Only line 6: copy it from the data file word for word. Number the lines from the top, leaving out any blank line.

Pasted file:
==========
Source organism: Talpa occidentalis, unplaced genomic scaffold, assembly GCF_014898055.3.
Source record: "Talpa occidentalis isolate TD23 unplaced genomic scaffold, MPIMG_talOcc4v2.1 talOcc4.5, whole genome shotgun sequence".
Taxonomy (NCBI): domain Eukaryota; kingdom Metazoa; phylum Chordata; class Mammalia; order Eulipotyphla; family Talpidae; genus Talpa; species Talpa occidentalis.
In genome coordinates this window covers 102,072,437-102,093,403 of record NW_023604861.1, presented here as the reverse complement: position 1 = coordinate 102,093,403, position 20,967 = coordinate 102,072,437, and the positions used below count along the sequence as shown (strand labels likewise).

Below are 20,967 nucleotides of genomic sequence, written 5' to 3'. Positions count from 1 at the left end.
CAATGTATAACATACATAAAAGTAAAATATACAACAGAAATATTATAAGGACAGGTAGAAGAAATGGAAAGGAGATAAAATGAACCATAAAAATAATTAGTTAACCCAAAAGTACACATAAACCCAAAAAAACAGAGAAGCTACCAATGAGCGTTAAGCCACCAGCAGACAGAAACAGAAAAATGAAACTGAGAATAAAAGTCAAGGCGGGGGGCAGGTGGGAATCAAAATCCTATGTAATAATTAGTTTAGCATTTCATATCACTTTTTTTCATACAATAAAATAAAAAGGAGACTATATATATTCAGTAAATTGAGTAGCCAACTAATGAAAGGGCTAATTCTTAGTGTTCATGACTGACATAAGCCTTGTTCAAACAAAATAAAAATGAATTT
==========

CAATGTATAACATACATAAAAGTAAAATATACAACAGAAATATTATAAGGACAGGTAGAAGAAATGGAAAGGAGATAAAATGAACCATAAAAATAATTAGTTAACCCAAAAGTACACATAAACCCAAAAAAACAGAGAAGCTACCAATGAGCGTTAAGCCACCAGCAGACAGAAACAGAAAAATGAAACTGAGAATAAAAGTCAAGGCGGGGGGCAGGTGGGAATCAAAATCCTATGTAATAATTAGTTTAGCATTTCATATCACTTTTTTTCATACAATAAAATAAAAAGGAGACTATATATATTCAGTAAATTGAGTAGCCAACTAATGAAAGGGCTAATTCTTAGTGTTCATGACTGACATAAGCCTTGTTCAAACAAAATAAAAATGAATTT